Interested in reading more about the health benefits of Daikon including its anti-cancer properties, immune system enhancer, and digestion aid? Then you’ll want to read 5 BIG Reasons to Include Daikon in Your Diet!
Goji berries, also known as wolfberries, are bright orange-red in color and come from a shrub native to China. They can be eaten fresh, cooked or dried.
Goji berries are extraordinarily rich in antioxidants that help prevent cell damage and lessen your risk of cancer and cardiovascular disease.
The Vitamin B2 (riboflavin) contained in goji berries is important for glucose (sugar) metabolism, and the health of eye tissue, skin tissue and the mucous membranes of the respiratory system.
In Traditional Chinese Medicine (TCM) it is believed that goji berries strengthen the kidneys, balance the body and possess anti-aging properties. TCM practitioners find that they are beneficial for those with diabetes, liver disorders and high cholesterol.
Now all of that is pretty awesome on its own, but did you know that there just might be a link between eating Goji berries and longevity? Find out more HERE!
Kale is considered a “superfood” because it is one of the most nutrient-dense foods out there.
There has been some concern triggered by those who claim that Kale can cause hypothyroidism. However, research does not support this claim as a blanket statement. It is true that Kale contains goitrogens, which compete with iodine for receptor uptake within the thyroid. So technically, a diet high in Kale and too low in iodine could cause a problem with the thyroid. That being said, if you enjoy Kale, simply make sure that you also eat foods high in iodine to maintain balance.
Foods high in iodine include kelp, shrimp, cranberries, eggs, and potatoes.
It is not surprising that spinach is among the vegetables considered a superfood. Historically it was known as a food with the ability to restore energy, increase strength and stamina, and improve the quality of the blood.
Spinach is loaded with a variety of flavonoid and carotenoid compounds that have been proven to have anti-inflammatory properties. It is also one of the most alkaline-producing foods and a healthy pH is a necessity for a healthy immune system. If the body is in a highly acidic state, its ability to absorb nutrients and repair damaged cells will diminish, allowing bacteria, viruses, parasites and yeasts to flourish. When the body is in a more alkaline state it is better able to heal itself.
Multiple studies have shown spinach to be effective in combating many cancers, including breast, ovarian, and prostate. The anti-cancer properties of spinach have been dramatic enough to prompt researchers to create specialized spinach extracts to be used in clinical studies, and the National Institute of Environmental Health found that spinach extracts administered both orally and topically had the ability to reduce skin cancer.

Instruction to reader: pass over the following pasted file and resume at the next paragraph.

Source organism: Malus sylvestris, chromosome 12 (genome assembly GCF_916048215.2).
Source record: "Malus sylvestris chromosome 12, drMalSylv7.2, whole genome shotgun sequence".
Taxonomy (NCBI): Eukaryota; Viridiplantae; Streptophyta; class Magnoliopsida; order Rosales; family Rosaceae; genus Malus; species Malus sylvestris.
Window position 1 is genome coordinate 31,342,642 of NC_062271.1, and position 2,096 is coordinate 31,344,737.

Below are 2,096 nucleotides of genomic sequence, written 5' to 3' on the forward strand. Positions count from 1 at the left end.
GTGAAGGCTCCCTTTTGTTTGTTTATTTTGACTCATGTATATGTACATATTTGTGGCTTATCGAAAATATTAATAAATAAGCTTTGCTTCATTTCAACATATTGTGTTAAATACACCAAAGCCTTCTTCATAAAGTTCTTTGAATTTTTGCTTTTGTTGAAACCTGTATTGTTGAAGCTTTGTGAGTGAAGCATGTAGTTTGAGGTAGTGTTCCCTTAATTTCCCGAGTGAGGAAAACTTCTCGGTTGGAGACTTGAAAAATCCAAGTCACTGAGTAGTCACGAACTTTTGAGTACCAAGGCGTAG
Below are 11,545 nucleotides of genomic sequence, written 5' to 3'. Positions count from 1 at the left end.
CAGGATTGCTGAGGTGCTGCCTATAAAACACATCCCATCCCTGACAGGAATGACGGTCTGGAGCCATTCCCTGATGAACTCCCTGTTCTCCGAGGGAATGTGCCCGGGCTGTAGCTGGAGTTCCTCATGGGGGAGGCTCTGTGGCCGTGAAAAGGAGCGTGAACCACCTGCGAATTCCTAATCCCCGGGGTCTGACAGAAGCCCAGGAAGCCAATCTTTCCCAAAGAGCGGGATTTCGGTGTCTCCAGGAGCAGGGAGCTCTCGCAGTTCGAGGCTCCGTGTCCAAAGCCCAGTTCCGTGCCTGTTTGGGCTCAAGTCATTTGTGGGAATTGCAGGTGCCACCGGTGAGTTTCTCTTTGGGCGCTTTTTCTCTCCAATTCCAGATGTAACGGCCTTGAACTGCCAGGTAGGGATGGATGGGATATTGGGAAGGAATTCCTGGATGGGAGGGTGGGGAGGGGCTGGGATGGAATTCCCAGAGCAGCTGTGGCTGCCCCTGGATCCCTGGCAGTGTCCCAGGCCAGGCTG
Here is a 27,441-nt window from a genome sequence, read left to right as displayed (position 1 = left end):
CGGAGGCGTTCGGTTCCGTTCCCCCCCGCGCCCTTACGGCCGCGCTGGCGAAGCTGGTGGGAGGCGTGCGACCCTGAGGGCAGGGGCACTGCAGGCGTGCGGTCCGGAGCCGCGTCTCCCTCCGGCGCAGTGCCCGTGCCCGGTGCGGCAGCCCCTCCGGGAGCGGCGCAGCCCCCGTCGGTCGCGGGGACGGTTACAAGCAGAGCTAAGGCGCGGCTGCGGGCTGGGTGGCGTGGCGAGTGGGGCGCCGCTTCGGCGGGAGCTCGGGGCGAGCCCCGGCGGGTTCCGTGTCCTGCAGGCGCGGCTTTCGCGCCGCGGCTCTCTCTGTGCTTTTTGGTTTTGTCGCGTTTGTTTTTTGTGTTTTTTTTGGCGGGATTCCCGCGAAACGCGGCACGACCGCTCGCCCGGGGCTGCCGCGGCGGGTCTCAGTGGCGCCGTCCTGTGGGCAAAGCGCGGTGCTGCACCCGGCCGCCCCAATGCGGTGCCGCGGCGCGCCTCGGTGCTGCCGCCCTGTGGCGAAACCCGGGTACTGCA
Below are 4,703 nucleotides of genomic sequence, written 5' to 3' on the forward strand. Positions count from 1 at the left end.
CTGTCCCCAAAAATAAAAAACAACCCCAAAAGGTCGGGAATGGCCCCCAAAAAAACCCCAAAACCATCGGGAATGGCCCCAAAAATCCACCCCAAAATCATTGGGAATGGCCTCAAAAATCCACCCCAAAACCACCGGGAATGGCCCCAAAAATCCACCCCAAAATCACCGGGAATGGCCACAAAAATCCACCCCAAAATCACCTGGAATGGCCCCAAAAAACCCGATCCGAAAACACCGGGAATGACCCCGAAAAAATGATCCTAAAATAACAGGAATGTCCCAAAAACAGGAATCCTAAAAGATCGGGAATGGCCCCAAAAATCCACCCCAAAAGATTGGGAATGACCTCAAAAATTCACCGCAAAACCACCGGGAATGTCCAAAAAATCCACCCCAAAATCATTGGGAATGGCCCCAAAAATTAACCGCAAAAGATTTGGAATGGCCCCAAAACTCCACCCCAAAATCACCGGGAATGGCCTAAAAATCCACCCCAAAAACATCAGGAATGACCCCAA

Spinach contains the antioxidants lutein and zeaxanthin which have been shown to promote healthy vision and prevent macular degeneration.
Eating raw or lightly cooked spinach provides the most nutritional benefit.
There is much research showing that sweet potatoes possess anti-inflammatory and other disease preventing properties.
A study published in Functional Foods in Health and Disease 2012 set out to find just how effective the anti-ulcer activity in sweet potatoes actually was against peptic ulcers. The results showed the following:
“The results of the present study showed that TE possessed gastro-protective activity as evidenced by its significant inhibition of mean ulcer score and ulcer index and a marked increase in GSH, SOD, CAT, GPx, and GR levels and reduction in lipid peroxidation in a dose dependent manner.”
(This means that the sweet potato was very effective!)
To find out more about Sweet Potatoes, including whether they are safe for diabetics, the article Sweet Potatoes are More Than Just an Ordinary Spud is something you should read.
So, are any of the foods listed here a part of your regular diet?
If so, which ones and why did you initially incorporate them into your diet? How have you benefited from them? Have you created any inspiring recipes using these Superfoods?
Also, this article only lists a few of the many Superfoods that can significantly boost your overall health – can you name a few more?
I would love to hear from you so please share your comments below, or join the conversation on Facebook!
Recommended articles by Dr. Michelle Kmiec:
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- The Sun & Skin Cancer: the Truths, Pseudo-Truths & Lies of Mainstream Science
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- Fluoride Linked to Coronary Heart Disease
About the author:
Dr. Michelle Kmiec is a board-certified chiropractic physician who also holds a Bachelor of Science degree in Human Biology, and a minor in Medical Research. She is a life-long athlete who after curing herself 100% naturally from MS and chronic anxiety, became an avid nutrition health researcher/promoter.
She has been featured in many Health magazines and has been a guest on radio talk shows in the USA, Canada, United Kingdom, and Australia. She is the author of the book “Healthcare Freedom Revolution: Exposing the Lies, Deceit and Greed of the Medical Profession”, Founder of Online Holistic Health, and a contributing writer for other popular informative health website/blogs. She is also co-founder of Crazy Meets Common Sense! – the Podcast that makes sense out of the crazy, to help you live a more healthy, fulfilling and empowering life!